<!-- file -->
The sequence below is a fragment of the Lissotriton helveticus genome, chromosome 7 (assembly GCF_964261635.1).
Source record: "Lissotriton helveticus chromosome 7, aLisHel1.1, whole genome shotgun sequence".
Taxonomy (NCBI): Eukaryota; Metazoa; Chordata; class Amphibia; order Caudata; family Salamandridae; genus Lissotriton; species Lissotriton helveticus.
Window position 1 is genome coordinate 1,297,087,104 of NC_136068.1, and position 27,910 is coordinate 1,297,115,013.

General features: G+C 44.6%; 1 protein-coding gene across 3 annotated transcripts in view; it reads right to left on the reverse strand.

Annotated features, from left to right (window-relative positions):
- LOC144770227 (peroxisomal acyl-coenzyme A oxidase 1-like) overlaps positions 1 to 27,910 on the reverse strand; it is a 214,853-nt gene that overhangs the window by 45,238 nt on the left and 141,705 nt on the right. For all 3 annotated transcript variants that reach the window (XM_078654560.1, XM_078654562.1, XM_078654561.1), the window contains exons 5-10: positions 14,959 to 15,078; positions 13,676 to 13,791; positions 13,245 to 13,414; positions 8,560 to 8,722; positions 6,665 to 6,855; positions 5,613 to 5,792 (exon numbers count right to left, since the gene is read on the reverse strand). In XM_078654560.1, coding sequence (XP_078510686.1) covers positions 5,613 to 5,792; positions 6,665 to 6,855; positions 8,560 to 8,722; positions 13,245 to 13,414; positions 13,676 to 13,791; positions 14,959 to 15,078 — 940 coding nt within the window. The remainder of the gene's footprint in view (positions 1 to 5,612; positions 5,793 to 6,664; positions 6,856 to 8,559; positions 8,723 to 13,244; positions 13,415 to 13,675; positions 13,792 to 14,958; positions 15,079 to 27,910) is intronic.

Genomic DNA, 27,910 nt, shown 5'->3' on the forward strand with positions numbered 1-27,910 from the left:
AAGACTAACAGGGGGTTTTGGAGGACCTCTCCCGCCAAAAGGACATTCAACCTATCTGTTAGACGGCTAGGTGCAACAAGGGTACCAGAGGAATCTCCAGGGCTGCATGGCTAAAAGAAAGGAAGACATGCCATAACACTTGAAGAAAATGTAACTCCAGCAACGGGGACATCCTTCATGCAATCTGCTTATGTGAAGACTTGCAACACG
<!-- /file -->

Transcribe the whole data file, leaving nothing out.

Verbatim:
The sequence below is a fragment of the Lissotriton helveticus genome, chromosome 7 (assembly GCF_964261635.1).
Source record: "Lissotriton helveticus chromosome 7, aLisHel1.1, whole genome shotgun sequence".
Taxonomy (NCBI): Eukaryota; Metazoa; Chordata; class Amphibia; order Caudata; family Salamandridae; genus Lissotriton; species Lissotriton helveticus.
Window position 1 is genome coordinate 1,297,087,104 of NC_136068.1, and position 27,910 is coordinate 1,297,115,013.

General features: G+C 44.6%; 1 protein-coding gene across 3 annotated transcripts in view; it reads right to left on the reverse strand.

Annotated features, from left to right (window-relative positions):
- LOC144770227 (peroxisomal acyl-coenzyme A oxidase 1-like) overlaps positions 1 to 27,910 on the reverse strand; it is a 214,853-nt gene that overhangs the window by 45,238 nt on the left and 141,705 nt on the right. For all 3 annotated transcript variants that reach the window (XM_078654560.1, XM_078654562.1, XM_078654561.1), the window contains exons 5-10: positions 14,959 to 15,078; positions 13,676 to 13,791; positions 13,245 to 13,414; positions 8,560 to 8,722; positions 6,665 to 6,855; positions 5,613 to 5,792 (exon numbers count right to left, since the gene is read on the reverse strand). In XM_078654560.1, coding sequence (XP_078510686.1) covers positions 5,613 to 5,792; positions 6,665 to 6,855; positions 8,560 to 8,722; positions 13,245 to 13,414; positions 13,676 to 13,791; positions 14,959 to 15,078 — 940 coding nt within the window. The remainder of the gene's footprint in view (positions 1 to 5,612; positions 5,793 to 6,664; positions 6,856 to 8,559; positions 8,723 to 13,244; positions 13,415 to 13,675; positions 13,792 to 14,958; positions 15,079 to 27,910) is intronic.

Genomic DNA, 27,910 nt, shown 5'->3' on the forward strand with positions numbered 1-27,910 from the left:
AAGACTAACAGGGGGTTTTGGAGGACCTCTCCCGCCAAAAGGACATTCAACCTATCTGTTAGACGGCTAGGTGCAACAAGGGTACCAGAGGAATCTCCAGGGCTGCATGGCTAAAAGAAAGGAAGACATGCCATAACACTTGAAGAAAATGTAACTCCAGCAACGGGGACATCCTTCATGCAATCTGCTTATGTGAAGACTTGCAACACG